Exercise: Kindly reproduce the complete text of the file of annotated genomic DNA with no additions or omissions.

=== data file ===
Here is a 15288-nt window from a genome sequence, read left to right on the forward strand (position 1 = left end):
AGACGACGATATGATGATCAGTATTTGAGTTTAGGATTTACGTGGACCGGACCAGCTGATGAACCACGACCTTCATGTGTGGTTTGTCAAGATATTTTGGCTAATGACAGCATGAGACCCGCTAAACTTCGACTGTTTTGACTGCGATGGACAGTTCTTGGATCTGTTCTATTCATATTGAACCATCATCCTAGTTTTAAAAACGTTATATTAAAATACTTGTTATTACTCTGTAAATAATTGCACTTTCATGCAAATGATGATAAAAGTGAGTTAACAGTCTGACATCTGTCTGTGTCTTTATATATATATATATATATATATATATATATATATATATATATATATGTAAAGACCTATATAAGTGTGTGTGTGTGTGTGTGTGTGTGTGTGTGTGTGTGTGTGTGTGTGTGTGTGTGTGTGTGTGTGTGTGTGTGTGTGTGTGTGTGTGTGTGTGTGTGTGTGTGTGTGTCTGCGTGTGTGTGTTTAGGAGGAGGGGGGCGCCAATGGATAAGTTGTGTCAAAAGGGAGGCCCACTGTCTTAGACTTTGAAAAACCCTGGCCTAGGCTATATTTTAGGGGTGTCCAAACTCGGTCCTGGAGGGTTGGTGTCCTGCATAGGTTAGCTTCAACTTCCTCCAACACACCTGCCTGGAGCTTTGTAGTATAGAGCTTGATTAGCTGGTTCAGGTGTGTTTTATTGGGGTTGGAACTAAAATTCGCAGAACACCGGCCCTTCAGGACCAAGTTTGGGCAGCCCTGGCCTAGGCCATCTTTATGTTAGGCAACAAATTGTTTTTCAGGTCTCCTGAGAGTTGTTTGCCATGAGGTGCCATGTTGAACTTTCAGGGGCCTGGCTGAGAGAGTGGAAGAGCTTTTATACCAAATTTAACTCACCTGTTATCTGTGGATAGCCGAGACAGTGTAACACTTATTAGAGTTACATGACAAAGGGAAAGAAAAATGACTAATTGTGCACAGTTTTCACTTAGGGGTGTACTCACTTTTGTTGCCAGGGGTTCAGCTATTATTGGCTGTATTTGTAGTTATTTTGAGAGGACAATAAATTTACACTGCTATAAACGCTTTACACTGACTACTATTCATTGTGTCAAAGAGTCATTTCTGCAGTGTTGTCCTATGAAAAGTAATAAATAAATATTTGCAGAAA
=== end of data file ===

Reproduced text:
Here is a 15288-nt window from a genome sequence, read left to right on the forward strand (position 1 = left end):
AGACGACGATATGATGATCAGTATTTGAGTTTAGGATTTACGTGGACCGGACCAGCTGATGAACCACGACCTTCATGTGTGGTTTGTCAAGATATTTTGGCTAATGACAGCATGAGACCCGCTAAACTTCGACTGTTTTGACTGCGATGGACAGTTCTTGGATCTGTTCTATTCATATTGAACCATCATCCTAGTTTTAAAAACGTTATATTAAAATACTTGTTATTACTCTGTAAATAATTGCACTTTCATGCAAATGATGATAAAAGTGAGTTAACAGTCTGACATCTGTCTGTGTCTTTATATATATATATATATATATATATATATATATATATATATATATATGTAAAGACCTATATAAGTGTGTGTGTGTGTGTGTGTGTGTGTGTGTGTGTGTGTGTGTGTGTGTGTGTGTGTGTGTGTGTGTGTGTGTGTGTGTGTGTGTGTGTGTGTGTGTGTGTGTGTGTGTCTGCGTGTGTGTGTTTAGGAGGAGGGGGGCGCCAATGGATAAGTTGTGTCAAAAGGGAGGCCCACTGTCTTAGACTTTGAAAAACCCTGGCCTAGGCTATATTTTAGGGGTGTCCAAACTCGGTCCTGGAGGGTTGGTGTCCTGCATAGGTTAGCTTCAACTTCCTCCAACACACCTGCCTGGAGCTTTGTAGTATAGAGCTTGATTAGCTGGTTCAGGTGTGTTTTATTGGGGTTGGAACTAAAATTCGCAGAACACCGGCCCTTCAGGACCAAGTTTGGGCAGCCCTGGCCTAGGCCATCTTTATGTTAGGCAACAAATTGTTTTTCAGGTCTCCTGAGAGTTGTTTGCCATGAGGTGCCATGTTGAACTTTCAGGGGCCTGGCTGAGAGAGTGGAAGAGCTTTTATACCAAATTTAACTCACCTGTTATCTGTGGATAGCCGAGACAGTGTAACACTTATTAGAGTTACATGACAAAGGGAAAGAAAAATGACTAATTGTGCACAGTTTTCACTTAGGGGTGTACTCACTTTTGTTGCCAGGGGTTCAGCTATTATTGGCTGTATTTGTAGTTATTTTGAGAGGACAATAAATTTACACTGCTATAAACGCTTTACACTGACTACTATTCATTGTGTCAAAGAGTCATTTCTGCAGTGTTGTCCTATGAAAAGTAATAAATAAATATTTGCAGAAA